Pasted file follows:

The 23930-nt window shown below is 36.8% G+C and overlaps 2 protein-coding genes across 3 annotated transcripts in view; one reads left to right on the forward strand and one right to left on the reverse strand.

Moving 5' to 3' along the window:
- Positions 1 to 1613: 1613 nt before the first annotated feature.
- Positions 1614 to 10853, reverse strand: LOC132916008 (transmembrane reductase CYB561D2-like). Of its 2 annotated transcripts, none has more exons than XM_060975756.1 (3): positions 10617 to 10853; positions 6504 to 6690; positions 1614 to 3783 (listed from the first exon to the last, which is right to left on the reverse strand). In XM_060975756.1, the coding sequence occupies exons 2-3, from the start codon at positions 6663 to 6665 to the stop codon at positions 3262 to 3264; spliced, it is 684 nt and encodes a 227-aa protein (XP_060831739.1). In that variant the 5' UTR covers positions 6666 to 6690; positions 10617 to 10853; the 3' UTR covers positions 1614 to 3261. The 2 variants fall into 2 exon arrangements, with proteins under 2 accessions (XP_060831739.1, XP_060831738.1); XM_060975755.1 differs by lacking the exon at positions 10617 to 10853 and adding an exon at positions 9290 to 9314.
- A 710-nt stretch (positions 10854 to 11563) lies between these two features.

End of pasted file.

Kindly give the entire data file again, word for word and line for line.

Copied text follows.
The 23930-nt window shown below is 36.8% G+C and overlaps 2 protein-coding genes across 3 annotated transcripts in view; one reads left to right on the forward strand and one right to left on the reverse strand.

Moving 5' to 3' along the window:
- Positions 1 to 1613: 1613 nt before the first annotated feature.
- Positions 1614 to 10853, reverse strand: LOC132916008 (transmembrane reductase CYB561D2-like). Of its 2 annotated transcripts, none has more exons than XM_060975756.1 (3): positions 10617 to 10853; positions 6504 to 6690; positions 1614 to 3783 (listed from the first exon to the last, which is right to left on the reverse strand). In XM_060975756.1, the coding sequence occupies exons 2-3, from the start codon at positions 6663 to 6665 to the stop codon at positions 3262 to 3264; spliced, it is 684 nt and encodes a 227-aa protein (XP_060831739.1). In that variant the 5' UTR covers positions 6666 to 6690; positions 10617 to 10853; the 3' UTR covers positions 1614 to 3261. The 2 variants fall into 2 exon arrangements, with proteins under 2 accessions (XP_060831739.1, XP_060831738.1); XM_060975755.1 differs by lacking the exon at positions 10617 to 10853 and adding an exon at positions 9290 to 9314.
- A 710-nt stretch (positions 10854 to 11563) lies between these two features.